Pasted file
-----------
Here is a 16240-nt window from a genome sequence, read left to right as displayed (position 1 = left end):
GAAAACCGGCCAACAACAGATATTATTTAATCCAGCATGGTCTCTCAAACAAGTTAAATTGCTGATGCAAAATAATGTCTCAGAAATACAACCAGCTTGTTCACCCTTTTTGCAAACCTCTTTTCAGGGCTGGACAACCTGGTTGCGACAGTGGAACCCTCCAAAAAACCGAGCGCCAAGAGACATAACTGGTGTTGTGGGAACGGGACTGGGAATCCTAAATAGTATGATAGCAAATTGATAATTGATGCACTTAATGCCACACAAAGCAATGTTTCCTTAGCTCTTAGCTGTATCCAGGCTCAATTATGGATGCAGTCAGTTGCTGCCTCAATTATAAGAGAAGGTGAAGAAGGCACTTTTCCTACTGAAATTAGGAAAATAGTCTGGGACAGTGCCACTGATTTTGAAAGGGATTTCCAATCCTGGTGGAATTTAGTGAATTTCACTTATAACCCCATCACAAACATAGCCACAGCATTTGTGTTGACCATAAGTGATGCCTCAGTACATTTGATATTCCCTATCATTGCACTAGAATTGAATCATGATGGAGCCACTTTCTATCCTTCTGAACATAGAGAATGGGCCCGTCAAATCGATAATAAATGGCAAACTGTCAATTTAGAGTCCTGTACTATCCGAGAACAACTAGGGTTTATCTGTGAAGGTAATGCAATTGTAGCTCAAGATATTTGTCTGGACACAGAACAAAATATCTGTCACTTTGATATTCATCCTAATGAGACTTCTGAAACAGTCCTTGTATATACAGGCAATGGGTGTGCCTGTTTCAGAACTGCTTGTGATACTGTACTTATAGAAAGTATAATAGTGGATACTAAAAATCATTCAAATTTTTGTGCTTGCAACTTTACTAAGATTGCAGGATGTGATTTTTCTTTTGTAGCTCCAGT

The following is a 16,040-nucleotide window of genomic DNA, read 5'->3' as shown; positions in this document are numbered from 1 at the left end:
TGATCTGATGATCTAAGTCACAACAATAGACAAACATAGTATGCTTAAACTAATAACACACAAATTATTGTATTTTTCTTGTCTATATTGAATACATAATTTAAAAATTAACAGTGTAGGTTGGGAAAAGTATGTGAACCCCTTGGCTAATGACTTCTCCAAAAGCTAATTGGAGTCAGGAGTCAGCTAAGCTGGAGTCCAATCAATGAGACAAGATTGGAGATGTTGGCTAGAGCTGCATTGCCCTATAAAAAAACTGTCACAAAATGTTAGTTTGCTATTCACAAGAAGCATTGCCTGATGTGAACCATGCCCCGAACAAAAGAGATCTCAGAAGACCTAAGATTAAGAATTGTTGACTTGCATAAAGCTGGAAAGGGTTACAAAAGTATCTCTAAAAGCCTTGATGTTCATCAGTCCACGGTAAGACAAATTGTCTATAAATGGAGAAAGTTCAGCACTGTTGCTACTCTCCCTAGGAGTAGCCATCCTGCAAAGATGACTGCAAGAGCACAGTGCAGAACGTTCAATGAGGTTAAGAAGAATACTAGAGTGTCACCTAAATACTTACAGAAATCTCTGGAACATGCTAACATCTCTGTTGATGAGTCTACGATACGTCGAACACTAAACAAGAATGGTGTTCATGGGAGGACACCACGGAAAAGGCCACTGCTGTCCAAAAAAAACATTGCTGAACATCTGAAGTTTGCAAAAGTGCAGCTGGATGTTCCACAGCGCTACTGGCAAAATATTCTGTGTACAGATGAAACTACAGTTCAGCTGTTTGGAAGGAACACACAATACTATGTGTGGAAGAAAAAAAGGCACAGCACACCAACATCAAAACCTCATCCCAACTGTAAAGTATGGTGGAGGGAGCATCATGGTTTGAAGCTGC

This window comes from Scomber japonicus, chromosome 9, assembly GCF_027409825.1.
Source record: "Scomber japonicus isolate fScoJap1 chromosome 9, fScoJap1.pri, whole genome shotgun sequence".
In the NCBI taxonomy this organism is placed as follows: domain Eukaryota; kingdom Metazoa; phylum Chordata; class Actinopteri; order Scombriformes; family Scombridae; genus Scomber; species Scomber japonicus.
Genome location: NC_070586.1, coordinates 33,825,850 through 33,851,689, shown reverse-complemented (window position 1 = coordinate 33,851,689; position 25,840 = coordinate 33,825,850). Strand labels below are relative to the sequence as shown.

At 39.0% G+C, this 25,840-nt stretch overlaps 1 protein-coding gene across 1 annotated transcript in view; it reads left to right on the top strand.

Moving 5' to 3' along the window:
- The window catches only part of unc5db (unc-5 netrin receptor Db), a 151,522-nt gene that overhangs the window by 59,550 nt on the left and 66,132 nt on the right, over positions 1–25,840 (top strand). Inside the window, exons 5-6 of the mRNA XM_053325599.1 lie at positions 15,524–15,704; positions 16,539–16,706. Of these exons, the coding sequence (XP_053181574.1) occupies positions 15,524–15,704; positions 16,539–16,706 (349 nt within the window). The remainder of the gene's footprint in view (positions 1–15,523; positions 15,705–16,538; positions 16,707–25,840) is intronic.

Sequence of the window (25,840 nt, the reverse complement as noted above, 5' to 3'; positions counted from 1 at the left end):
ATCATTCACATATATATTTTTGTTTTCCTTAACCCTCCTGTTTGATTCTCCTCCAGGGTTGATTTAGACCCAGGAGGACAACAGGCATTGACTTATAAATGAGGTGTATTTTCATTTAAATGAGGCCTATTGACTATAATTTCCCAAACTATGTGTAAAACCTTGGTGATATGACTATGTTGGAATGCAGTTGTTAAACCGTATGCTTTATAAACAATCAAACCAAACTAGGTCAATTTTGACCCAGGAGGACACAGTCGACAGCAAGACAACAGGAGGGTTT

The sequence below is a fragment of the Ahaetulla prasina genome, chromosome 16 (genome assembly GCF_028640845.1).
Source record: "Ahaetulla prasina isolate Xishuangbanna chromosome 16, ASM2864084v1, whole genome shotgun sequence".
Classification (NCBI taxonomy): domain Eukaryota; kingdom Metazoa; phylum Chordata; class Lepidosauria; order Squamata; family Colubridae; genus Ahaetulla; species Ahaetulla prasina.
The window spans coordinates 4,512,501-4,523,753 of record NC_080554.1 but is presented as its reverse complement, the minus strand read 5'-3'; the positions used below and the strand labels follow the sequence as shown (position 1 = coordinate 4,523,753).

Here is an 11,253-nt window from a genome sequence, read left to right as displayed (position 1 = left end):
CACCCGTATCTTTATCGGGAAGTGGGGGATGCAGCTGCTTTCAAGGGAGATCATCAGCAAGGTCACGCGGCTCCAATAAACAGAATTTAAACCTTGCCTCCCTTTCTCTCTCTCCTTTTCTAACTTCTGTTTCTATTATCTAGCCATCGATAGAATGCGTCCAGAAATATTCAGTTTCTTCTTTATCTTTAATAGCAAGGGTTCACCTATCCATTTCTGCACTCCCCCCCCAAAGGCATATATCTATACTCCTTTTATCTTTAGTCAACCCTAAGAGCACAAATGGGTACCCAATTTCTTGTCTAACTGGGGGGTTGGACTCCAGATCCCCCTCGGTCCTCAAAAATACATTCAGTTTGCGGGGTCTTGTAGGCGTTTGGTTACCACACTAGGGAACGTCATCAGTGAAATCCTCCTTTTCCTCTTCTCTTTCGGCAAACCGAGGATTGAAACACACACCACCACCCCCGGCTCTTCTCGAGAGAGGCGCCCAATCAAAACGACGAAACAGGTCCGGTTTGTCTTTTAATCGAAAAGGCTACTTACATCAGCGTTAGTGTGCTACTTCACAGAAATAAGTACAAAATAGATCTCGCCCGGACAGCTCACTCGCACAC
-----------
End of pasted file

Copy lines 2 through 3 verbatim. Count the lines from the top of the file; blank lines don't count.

GAAAACCGGCCAACAACAGATATTATTTAATCCAGCATGGTCTCTCAAACAAGTTAAATTGCTGATGCAAAATAATGTCTCAGAAATACAACCAGCTTGTTCACCCTTTTTGCAAACCTCTTTTCAGGGCTGGACAACCTGGTTGCGACAGTGGAACCCTCCAAAAAACCGAGCGCCAAGAGACATAACTGGTGTTGTGGGAACGGGACTGGGAATCCTAAATAGTATGATAGCAAATTGATAATTGATGCACTTAATGCCACACAAAGCAATGTTTCCTTAGCTCTTAGCTGTATCCAGGCTCAATTATGGATGCAGTCAGTTGCTGCCTCAATTATAAGAGAAGGTGAAGAAGGCACTTTTCCTACTGAAATTAGGAAAATAGTCTGGGACAGTGCCACTGATTTTGAAAGGGATTTCCAATCCTGGTGGAATTTAGTGAATTTCACTTATAACCCCATCACAAACATAGCCACAGCATTTGTGTTGACCATAAGTGATGCCTCAGTACATTTGATATTCCCTATCATTGCACTAGAATTGAATCATGATGGAGCCACTTTCTATCCTTCTGAACATAGAGAATGGGCCCGTCAAATCGATAATAAATGGCAAACTGTCAATTTAGAGTCCTGTACTATCCGAGAACAACTAGGGTTTATCTGTGAAGGTAATGCAATTGTAGCTCAAGATATTTGTCTGGACACAGAACAAAATATCTGTCACTTTGATATTCATCCTAATGAGACTTCTGAAACAGTCCTTGTATATACAGGCAATGGGTGTGCCTGTTTCAGAACTGCTTGTGATACTGTACTTATAGAAAGTATAATAGTGGATACTAAAAATCATTCAAATTTTTGTGCTTGCAACTTTACTAAGATTGCAGGATGTGATTTTTCTTTTGTAGCTCCAGT

The following is a 16,040-nucleotide window of genomic DNA, read 5'->3' as shown; positions in this document are numbered from 1 at the left end: